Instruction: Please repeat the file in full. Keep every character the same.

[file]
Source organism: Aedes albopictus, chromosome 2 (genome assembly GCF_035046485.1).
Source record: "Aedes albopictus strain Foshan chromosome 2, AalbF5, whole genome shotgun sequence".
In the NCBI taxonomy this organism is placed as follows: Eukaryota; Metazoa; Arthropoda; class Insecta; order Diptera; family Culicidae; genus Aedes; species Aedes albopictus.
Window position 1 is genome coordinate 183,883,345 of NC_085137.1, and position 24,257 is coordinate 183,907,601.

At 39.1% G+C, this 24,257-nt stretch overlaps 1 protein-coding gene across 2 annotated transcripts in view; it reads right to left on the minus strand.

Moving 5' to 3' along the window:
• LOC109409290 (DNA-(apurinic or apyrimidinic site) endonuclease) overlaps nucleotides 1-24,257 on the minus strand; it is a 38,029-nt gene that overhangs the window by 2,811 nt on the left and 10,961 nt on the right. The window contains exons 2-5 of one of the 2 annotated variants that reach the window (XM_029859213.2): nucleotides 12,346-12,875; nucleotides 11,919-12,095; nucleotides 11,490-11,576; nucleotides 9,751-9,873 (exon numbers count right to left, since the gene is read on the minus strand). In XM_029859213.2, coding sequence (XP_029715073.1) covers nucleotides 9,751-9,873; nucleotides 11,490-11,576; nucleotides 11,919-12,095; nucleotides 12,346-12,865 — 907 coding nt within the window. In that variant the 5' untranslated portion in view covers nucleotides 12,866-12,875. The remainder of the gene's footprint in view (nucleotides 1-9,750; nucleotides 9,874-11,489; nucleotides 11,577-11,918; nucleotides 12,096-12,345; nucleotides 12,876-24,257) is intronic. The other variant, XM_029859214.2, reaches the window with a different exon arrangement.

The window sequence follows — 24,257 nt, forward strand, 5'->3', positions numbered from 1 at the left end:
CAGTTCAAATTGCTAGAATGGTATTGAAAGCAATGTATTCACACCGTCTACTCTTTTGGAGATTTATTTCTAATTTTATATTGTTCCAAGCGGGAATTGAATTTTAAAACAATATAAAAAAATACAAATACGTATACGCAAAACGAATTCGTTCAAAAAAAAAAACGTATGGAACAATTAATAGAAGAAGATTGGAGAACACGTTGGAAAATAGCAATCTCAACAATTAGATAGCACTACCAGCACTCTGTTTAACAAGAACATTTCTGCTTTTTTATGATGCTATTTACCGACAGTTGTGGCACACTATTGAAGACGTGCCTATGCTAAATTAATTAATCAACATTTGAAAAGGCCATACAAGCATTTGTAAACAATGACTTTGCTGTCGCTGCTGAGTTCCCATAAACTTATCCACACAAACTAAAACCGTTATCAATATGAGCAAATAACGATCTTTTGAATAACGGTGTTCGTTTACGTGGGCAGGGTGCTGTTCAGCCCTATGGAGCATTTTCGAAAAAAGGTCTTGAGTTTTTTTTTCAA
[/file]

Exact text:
Source organism: Aedes albopictus, chromosome 2 (genome assembly GCF_035046485.1).
Source record: "Aedes albopictus strain Foshan chromosome 2, AalbF5, whole genome shotgun sequence".
In the NCBI taxonomy this organism is placed as follows: Eukaryota; Metazoa; Arthropoda; class Insecta; order Diptera; family Culicidae; genus Aedes; species Aedes albopictus.
Window position 1 is genome coordinate 183,883,345 of NC_085137.1, and position 24,257 is coordinate 183,907,601.

At 39.1% G+C, this 24,257-nt stretch overlaps 1 protein-coding gene across 2 annotated transcripts in view; it reads right to left on the minus strand.

Moving 5' to 3' along the window:
• LOC109409290 (DNA-(apurinic or apyrimidinic site) endonuclease) overlaps nucleotides 1-24,257 on the minus strand; it is a 38,029-nt gene that overhangs the window by 2,811 nt on the left and 10,961 nt on the right. The window contains exons 2-5 of one of the 2 annotated variants that reach the window (XM_029859213.2): nucleotides 12,346-12,875; nucleotides 11,919-12,095; nucleotides 11,490-11,576; nucleotides 9,751-9,873 (exon numbers count right to left, since the gene is read on the minus strand). In XM_029859213.2, coding sequence (XP_029715073.1) covers nucleotides 9,751-9,873; nucleotides 11,490-11,576; nucleotides 11,919-12,095; nucleotides 12,346-12,865 — 907 coding nt within the window. In that variant the 5' untranslated portion in view covers nucleotides 12,866-12,875. The remainder of the gene's footprint in view (nucleotides 1-9,750; nucleotides 9,874-11,489; nucleotides 11,577-11,918; nucleotides 12,096-12,345; nucleotides 12,876-24,257) is intronic. The other variant, XM_029859214.2, reaches the window with a different exon arrangement.

The window sequence follows — 24,257 nt, forward strand, 5'->3', positions numbered from 1 at the left end:
CAGTTCAAATTGCTAGAATGGTATTGAAAGCAATGTATTCACACCGTCTACTCTTTTGGAGATTTATTTCTAATTTTATATTGTTCCAAGCGGGAATTGAATTTTAAAACAATATAAAAAAATACAAATACGTATACGCAAAACGAATTCGTTCAAAAAAAAAAACGTATGGAACAATTAATAGAAGAAGATTGGAGAACACGTTGGAAAATAGCAATCTCAACAATTAGATAGCACTACCAGCACTCTGTTTAACAAGAACATTTCTGCTTTTTTATGATGCTATTTACCGACAGTTGTGGCACACTATTGAAGACGTGCCTATGCTAAATTAATTAATCAACATTTGAAAAGGCCATACAAGCATTTGTAAACAATGACTTTGCTGTCGCTGCTGAGTTCCCATAAACTTATCCACACAAACTAAAACCGTTATCAATATGAGCAAATAACGATCTTTTGAATAACGGTGTTCGTTTACGTGGGCAGGGTGCTGTTCAGCCCTATGGAGCATTTTCGAAAAAAGGTCTTGAGTTTTTTTTTCAA